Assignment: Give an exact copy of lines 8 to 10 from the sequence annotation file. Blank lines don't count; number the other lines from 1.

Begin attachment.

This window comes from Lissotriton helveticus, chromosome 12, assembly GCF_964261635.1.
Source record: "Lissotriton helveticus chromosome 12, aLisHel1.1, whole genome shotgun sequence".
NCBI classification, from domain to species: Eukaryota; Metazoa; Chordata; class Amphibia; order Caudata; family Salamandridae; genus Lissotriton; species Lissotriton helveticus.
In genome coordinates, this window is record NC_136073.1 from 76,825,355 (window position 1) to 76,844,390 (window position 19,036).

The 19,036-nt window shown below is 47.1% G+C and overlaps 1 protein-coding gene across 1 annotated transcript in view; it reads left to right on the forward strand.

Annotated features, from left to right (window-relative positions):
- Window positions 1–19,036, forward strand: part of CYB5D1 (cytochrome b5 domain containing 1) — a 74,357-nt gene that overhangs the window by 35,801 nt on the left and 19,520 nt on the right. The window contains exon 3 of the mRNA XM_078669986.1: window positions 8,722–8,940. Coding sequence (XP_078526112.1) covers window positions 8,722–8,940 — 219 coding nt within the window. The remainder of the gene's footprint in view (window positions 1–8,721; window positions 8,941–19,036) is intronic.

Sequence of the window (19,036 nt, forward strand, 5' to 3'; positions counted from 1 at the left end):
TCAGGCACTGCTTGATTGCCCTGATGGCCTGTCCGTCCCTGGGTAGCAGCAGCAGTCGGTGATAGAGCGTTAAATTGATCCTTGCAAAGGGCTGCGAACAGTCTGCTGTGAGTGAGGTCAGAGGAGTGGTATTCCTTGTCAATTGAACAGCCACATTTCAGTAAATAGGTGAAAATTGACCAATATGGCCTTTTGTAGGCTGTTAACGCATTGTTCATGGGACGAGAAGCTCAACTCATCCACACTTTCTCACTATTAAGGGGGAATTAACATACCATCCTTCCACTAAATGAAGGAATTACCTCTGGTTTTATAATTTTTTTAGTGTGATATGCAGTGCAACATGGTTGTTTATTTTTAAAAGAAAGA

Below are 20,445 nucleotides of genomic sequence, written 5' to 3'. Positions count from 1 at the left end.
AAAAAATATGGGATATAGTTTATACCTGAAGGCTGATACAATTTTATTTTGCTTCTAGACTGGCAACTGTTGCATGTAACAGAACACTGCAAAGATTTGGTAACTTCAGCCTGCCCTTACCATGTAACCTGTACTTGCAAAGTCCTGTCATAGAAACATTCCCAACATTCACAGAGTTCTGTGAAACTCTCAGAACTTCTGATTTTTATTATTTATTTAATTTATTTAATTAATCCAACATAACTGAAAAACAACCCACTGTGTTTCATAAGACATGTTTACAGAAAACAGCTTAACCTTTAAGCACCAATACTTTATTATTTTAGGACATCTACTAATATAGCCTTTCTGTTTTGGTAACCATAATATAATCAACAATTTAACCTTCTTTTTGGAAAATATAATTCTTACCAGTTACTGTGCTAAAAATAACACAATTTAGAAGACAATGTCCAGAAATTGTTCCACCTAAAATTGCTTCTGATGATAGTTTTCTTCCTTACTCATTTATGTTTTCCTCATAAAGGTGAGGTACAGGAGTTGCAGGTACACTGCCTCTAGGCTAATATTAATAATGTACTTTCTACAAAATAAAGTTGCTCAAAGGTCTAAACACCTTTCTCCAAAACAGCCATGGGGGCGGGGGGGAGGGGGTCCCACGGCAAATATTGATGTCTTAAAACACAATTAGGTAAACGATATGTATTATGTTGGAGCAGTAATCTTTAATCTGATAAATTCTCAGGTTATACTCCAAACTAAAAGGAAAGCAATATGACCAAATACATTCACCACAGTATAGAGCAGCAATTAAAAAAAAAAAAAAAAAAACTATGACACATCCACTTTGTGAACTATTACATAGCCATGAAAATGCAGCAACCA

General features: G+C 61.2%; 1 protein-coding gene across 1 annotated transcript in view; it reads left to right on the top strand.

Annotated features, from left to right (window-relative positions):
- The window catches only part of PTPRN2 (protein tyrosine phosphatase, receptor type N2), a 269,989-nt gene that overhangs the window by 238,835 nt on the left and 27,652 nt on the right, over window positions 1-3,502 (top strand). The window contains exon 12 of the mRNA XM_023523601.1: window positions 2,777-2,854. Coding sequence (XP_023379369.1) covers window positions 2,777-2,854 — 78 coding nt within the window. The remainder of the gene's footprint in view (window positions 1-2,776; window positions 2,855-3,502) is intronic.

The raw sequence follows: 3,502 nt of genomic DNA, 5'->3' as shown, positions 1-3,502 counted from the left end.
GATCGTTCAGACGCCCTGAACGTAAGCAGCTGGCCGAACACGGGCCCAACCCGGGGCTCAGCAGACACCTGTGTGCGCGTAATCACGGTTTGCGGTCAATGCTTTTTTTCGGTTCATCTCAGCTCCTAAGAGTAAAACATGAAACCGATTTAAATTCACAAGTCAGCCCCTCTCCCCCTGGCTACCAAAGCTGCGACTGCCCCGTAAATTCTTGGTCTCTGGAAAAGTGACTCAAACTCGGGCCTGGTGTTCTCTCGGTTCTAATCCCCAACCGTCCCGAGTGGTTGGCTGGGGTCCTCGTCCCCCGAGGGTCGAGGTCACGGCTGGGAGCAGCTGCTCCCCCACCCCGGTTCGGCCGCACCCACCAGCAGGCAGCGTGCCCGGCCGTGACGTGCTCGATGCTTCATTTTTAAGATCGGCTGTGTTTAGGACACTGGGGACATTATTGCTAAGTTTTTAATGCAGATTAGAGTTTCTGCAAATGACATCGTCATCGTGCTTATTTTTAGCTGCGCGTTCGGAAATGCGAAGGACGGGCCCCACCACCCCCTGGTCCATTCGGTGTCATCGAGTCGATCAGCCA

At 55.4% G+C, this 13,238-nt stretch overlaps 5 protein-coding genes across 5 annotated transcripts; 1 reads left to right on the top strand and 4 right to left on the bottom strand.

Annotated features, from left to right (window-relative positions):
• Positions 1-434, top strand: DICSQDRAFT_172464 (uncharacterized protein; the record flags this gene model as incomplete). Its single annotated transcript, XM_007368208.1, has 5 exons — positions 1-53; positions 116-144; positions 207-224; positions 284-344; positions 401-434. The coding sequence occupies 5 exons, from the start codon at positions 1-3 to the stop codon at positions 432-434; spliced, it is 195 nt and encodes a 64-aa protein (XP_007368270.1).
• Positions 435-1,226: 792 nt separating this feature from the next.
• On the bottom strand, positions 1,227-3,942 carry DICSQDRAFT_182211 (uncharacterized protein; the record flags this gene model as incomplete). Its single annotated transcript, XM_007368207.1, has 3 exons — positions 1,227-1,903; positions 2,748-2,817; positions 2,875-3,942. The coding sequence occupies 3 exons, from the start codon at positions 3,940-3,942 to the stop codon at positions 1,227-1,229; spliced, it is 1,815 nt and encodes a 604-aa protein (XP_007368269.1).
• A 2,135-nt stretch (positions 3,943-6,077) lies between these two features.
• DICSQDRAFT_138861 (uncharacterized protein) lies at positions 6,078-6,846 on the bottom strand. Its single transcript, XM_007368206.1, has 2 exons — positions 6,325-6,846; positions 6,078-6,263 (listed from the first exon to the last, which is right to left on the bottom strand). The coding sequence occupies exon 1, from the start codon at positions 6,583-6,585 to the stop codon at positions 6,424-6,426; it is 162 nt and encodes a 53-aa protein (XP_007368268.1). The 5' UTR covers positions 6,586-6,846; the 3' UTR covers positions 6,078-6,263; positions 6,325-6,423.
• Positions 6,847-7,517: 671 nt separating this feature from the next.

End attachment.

Sequence of the window (19,036 nt, forward strand, 5' to 3'; positions counted from 1 at the left end):
TCAGGCACTGCTTGATTGCCCTGATGGCCTGTCCGTCCCTGGGTAGCAGCAGCAGTCGGTGATAGAGCGTTAAATTGATCCTTGCAAAGGGCTGCGAACAGTCTGCTGTGAGTGAGGTCAGAGGAGTGGTATTCCTTGTCAATTGAACAGCCACATTTCAGTAAATAGGTGAAAATTGACCAATATGGCCTTTTGTAGGCTGTTAACGCATTGTTCATGGGACGAGAAGCTCAACTCATCCACACTTTCTCACTATTAAGGGGGAATTAACATACCATCCTTCCACTAAATGAAGGAATTACCTCTGGTTTTATAATTTTTTTAGTGTGATATGCAGTGCAACATGGTTGTTTATTTTTAAAAGAAAGA

Below are 20,445 nucleotides of genomic sequence, written 5' to 3'. Positions count from 1 at the left end.